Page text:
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OECD chief: Finland must revive flopped health care reform

Secretary General Angel Gurria said that Nordic democracies ought to lead the way in creating a better future.

OECD:n pääsihteeri Angel Gurria
OECD Secretary General Angel Gurria is visiting Finland. Image: Jussi Nukari / Lehtikuva

Secretary General Angel Gurria of the Organisation for Economic Co-operation and Development (OECD) said Friday that reviving Finland's recently scrapped social service and health care overhaul (known as sote) is an economic necessity.

Gurria spoke to news agency STT during a vist to Helsinki to commemorate the fiftieth anniversary of Finland joining the OECD.

Gurria claimed that municipalities in Finland would be unable to ensure stable health care funding, but that the failed proposal's 18 regional administrations was also too many. Gurria also raised the aging population as a concern.

"Small self-governing units sound like an elegant form of administration, but can they fund equal services? The answer is no," Gurria stated. "Eighteen regions in a country this size is too many, but it would be a start."

Digitalisation, robotics both threat and opportunity

The breakneck pace of technological development is likely to offer great possibilities, Gurria said, while adding that technology and digitalisation "also has a dark side".

"We estimate that 14 percent of all jobs are directly threatened, with a third of jobs changing completely due to digitalisation and automatisation," said Gurria. "The question is, what are we going to do with the people whose employment is at risk?"

Children are at the forefront of technological development, Gurria said, because of their proficiency in learning to use new tools as digital natives.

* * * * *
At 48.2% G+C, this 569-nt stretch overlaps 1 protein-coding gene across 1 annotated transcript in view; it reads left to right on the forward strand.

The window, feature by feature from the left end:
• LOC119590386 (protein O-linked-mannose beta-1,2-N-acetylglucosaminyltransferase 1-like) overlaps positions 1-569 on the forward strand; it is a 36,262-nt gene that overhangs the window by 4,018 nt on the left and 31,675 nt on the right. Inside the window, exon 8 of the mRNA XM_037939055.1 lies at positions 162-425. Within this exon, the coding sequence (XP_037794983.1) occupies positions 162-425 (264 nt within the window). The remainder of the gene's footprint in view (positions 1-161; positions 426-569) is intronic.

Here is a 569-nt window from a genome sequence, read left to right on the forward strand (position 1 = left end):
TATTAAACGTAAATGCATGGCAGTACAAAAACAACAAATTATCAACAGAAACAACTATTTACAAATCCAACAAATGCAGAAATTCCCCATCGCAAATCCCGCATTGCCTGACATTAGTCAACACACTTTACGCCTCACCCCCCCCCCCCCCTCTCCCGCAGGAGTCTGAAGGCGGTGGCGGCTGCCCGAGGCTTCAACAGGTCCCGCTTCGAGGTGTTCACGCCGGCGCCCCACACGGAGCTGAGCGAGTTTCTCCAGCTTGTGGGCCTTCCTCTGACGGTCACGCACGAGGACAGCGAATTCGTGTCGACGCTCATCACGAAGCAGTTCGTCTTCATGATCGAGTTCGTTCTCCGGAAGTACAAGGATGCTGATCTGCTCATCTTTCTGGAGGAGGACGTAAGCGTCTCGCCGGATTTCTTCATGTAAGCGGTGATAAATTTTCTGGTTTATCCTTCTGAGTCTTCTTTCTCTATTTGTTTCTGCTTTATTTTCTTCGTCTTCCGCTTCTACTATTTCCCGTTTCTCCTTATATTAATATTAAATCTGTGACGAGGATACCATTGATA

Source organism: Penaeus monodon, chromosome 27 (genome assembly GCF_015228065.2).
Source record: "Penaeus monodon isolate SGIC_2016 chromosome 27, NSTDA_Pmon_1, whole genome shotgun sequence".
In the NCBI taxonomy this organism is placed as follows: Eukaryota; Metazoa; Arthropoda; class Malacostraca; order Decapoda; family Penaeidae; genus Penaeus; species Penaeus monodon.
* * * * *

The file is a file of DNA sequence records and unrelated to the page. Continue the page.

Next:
However, successes in international rankings such as the Pisa test are not enough for the OECD; adults need to improve their digital abilities, too.

"It's all about skills, skills, skills," said Gurria. "We need education as well as on-the-job learning. Companies are in a key position here to educate their workforce. Public incentives and wise political decisions are also crucial."

Gurria said that despite their problems, digitalisation and robotics are essential to building a better future, improving productivity and alleviating the job market losses created by aging workers.

"Show the way"

The OECD was founded in 1961 to stimulate economic progress in liberal democracies around the world. Authoritarianism in China and the United States as well as anti-democratic movements in Europe have been on the rise in recent years.

The Secretary General defended Finland's social security system when asked whether a Nordic welfare state still holds a place in the future.

"Not only does it have a future, but it must show the rest of the world the way forward. The Nordics emphasise the importance of the individual. Systems that guarantee economic growth but neglect individual freedoms are not worthy systems."

Gurria said that Finland has managed to combine the market economy and the government's role in balancing gaps in overall social welfare.

"Research says you are the happiest people on Earth, or at least in the top five. You've definitely done something right; keep going!"

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